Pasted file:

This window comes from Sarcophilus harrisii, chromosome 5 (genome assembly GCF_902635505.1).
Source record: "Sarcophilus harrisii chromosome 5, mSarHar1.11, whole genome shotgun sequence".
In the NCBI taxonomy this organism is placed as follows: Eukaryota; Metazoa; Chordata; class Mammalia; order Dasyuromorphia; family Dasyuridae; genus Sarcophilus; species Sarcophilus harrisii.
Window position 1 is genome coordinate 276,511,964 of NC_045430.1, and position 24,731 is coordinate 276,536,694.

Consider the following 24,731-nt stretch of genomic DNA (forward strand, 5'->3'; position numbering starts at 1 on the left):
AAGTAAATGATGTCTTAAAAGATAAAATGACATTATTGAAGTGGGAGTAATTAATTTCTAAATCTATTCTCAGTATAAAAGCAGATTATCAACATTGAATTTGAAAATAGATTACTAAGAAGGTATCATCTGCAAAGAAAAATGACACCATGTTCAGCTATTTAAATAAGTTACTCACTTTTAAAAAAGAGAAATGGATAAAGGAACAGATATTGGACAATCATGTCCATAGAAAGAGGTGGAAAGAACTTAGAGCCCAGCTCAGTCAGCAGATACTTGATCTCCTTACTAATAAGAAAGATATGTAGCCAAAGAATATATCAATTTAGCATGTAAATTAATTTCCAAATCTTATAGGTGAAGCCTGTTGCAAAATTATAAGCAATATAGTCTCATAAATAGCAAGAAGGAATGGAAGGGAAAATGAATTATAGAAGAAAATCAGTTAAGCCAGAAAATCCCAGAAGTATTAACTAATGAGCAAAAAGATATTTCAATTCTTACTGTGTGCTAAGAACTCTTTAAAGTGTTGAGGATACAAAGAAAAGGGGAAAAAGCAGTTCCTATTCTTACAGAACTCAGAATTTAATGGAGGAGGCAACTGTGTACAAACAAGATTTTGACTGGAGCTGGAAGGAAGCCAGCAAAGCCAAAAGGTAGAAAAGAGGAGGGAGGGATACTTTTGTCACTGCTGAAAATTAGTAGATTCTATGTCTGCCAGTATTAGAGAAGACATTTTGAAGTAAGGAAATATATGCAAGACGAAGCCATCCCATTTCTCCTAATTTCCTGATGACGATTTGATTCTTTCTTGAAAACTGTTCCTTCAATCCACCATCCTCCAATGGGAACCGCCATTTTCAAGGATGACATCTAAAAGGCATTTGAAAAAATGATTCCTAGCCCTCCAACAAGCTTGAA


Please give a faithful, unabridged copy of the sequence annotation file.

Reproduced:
This window comes from Sarcophilus harrisii, chromosome 5 (genome assembly GCF_902635505.1).
Source record: "Sarcophilus harrisii chromosome 5, mSarHar1.11, whole genome shotgun sequence".
In the NCBI taxonomy this organism is placed as follows: Eukaryota; Metazoa; Chordata; class Mammalia; order Dasyuromorphia; family Dasyuridae; genus Sarcophilus; species Sarcophilus harrisii.
Window position 1 is genome coordinate 276,511,964 of NC_045430.1, and position 24,731 is coordinate 276,536,694.

Consider the following 24,731-nt stretch of genomic DNA (forward strand, 5'->3'; position numbering starts at 1 on the left):
AAGTAAATGATGTCTTAAAAGATAAAATGACATTATTGAAGTGGGAGTAATTAATTTCTAAATCTATTCTCAGTATAAAAGCAGATTATCAACATTGAATTTGAAAATAGATTACTAAGAAGGTATCATCTGCAAAGAAAAATGACACCATGTTCAGCTATTTAAATAAGTTACTCACTTTTAAAAAAGAGAAATGGATAAAGGAACAGATATTGGACAATCATGTCCATAGAAAGAGGTGGAAAGAACTTAGAGCCCAGCTCAGTCAGCAGATACTTGATCTCCTTACTAATAAGAAAGATATGTAGCCAAAGAATATATCAATTTAGCATGTAAATTAATTTCCAAATCTTATAGGTGAAGCCTGTTGCAAAATTATAAGCAATATAGTCTCATAAATAGCAAGAAGGAATGGAAGGGAAAATGAATTATAGAAGAAAATCAGTTAAGCCAGAAAATCCCAGAAGTATTAACTAATGAGCAAAAAGATATTTCAATTCTTACTGTGTGCTAAGAACTCTTTAAAGTGTTGAGGATACAAAGAAAAGGGGAAAAAGCAGTTCCTATTCTTACAGAACTCAGAATTTAATGGAGGAGGCAACTGTGTACAAACAAGATTTTGACTGGAGCTGGAAGGAAGCCAGCAAAGCCAAAAGGTAGAAAAGAGGAGGGAGGGATACTTTTGTCACTGCTGAAAATTAGTAGATTCTATGTCTGCCAGTATTAGAGAAGACATTTTGAAGTAAGGAAATATATGCAAGACGAAGCCATCCCATTTCTCCTAATTTCCTGATGACGATTTGATTCTTTCTTGAAAACTGTTCCTTCAATCCACCATCCTCCAATGGGAACCGCCATTTTCAAGGATGACATCTAAAAGGCATTTGAAAAAATGATTCCTAGCCCTCCAACAAGCTTGAA